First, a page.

Christie Dickason's The King's Daughter was the whinefest--the heroine, Elizabeth of Bohemia, spends most of the first third of the novel complaining about how she's a political pawn, how she can't trust anyone at court, etc., etc. I made allowances for a while because the heroine's at a whiny age, but enough was enough--particularly when other narrators, who didn't have the excuse of youth, began to have their turn at whining as well.
The other book was Pamela Hill's Lady Kate, about Catherine Gordon, wife of Perkin Warbeck. This is a sample of the dialogue from the first few pages:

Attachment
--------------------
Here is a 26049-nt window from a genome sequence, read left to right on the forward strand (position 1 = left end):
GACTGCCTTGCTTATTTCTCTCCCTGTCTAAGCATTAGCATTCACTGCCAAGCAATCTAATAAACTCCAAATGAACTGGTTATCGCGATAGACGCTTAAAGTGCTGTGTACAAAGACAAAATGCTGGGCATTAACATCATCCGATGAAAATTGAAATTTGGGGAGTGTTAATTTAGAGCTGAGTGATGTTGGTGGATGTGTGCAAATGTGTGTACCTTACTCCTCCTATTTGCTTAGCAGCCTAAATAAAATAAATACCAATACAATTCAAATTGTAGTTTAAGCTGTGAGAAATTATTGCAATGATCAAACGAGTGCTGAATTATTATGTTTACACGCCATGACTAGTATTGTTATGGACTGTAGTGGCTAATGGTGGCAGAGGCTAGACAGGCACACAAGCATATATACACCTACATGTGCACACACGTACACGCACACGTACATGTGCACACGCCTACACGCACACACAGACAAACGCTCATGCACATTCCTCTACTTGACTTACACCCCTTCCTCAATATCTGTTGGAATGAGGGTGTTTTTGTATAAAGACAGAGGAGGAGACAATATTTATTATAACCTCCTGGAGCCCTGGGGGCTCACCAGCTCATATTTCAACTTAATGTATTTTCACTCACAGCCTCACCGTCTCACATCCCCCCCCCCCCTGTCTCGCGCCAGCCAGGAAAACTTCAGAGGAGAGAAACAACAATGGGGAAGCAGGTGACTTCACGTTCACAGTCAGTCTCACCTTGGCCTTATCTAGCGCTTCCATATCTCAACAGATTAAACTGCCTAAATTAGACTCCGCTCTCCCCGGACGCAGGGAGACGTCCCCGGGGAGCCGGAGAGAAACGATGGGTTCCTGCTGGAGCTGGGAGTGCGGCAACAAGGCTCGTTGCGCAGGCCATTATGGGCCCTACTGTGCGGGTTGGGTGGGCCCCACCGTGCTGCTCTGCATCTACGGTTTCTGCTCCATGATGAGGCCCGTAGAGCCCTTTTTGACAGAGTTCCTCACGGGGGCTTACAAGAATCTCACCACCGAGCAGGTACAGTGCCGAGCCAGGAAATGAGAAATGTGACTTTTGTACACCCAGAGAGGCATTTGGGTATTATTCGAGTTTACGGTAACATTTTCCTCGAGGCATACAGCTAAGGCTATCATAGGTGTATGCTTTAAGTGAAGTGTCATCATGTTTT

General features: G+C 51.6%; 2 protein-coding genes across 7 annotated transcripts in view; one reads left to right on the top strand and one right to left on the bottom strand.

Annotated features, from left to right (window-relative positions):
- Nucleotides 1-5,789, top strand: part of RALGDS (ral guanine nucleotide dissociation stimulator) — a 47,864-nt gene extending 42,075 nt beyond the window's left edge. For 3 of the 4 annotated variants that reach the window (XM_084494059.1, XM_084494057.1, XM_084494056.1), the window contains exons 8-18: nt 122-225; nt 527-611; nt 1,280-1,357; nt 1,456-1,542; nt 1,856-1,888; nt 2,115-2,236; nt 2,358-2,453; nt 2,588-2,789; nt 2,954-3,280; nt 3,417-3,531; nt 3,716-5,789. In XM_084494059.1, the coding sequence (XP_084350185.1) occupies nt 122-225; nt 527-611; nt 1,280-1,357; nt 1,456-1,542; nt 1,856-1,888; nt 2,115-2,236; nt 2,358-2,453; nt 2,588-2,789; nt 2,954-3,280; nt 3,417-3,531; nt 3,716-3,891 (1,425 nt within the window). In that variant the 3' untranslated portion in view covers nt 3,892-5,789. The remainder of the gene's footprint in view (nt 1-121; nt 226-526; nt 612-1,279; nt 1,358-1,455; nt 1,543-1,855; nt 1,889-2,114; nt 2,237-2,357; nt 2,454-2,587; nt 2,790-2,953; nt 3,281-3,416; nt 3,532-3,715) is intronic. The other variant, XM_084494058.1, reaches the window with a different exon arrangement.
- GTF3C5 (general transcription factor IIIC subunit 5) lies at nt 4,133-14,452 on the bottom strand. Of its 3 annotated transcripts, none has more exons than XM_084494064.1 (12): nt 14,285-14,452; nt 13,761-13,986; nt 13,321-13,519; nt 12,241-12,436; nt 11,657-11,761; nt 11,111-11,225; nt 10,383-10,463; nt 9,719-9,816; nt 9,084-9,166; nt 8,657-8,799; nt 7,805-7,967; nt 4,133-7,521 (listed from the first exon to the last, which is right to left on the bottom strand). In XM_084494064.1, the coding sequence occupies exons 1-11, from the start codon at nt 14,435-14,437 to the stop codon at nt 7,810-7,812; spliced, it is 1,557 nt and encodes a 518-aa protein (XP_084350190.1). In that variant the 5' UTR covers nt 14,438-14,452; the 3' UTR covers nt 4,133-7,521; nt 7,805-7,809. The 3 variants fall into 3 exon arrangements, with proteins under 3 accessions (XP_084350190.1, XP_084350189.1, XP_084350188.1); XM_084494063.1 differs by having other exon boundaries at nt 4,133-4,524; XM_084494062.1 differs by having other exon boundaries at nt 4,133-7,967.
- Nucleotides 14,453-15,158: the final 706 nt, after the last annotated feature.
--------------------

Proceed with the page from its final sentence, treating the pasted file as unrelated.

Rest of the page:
At this point poor Mr. Kindle began to fry, and I had to turn him off."He was a widower as you know, and needed a son. Queen Joan was long in having one after all the daughters, and James II was only six years old when he became king after his father's murder, when the queen fled with him to Edinburgh after avenging her husband's death. James II they called Fiery Face because of his great birthmark. The other prince--there were twins, when it happened to be boys at all--had died at once. No doubt Admiral Bothwell remembers that, also that his great-grandfather Hepburn of Hailes took Queen Joan prisoner at last in her own castle at Dunbar, and within a few days they carried out her coffin."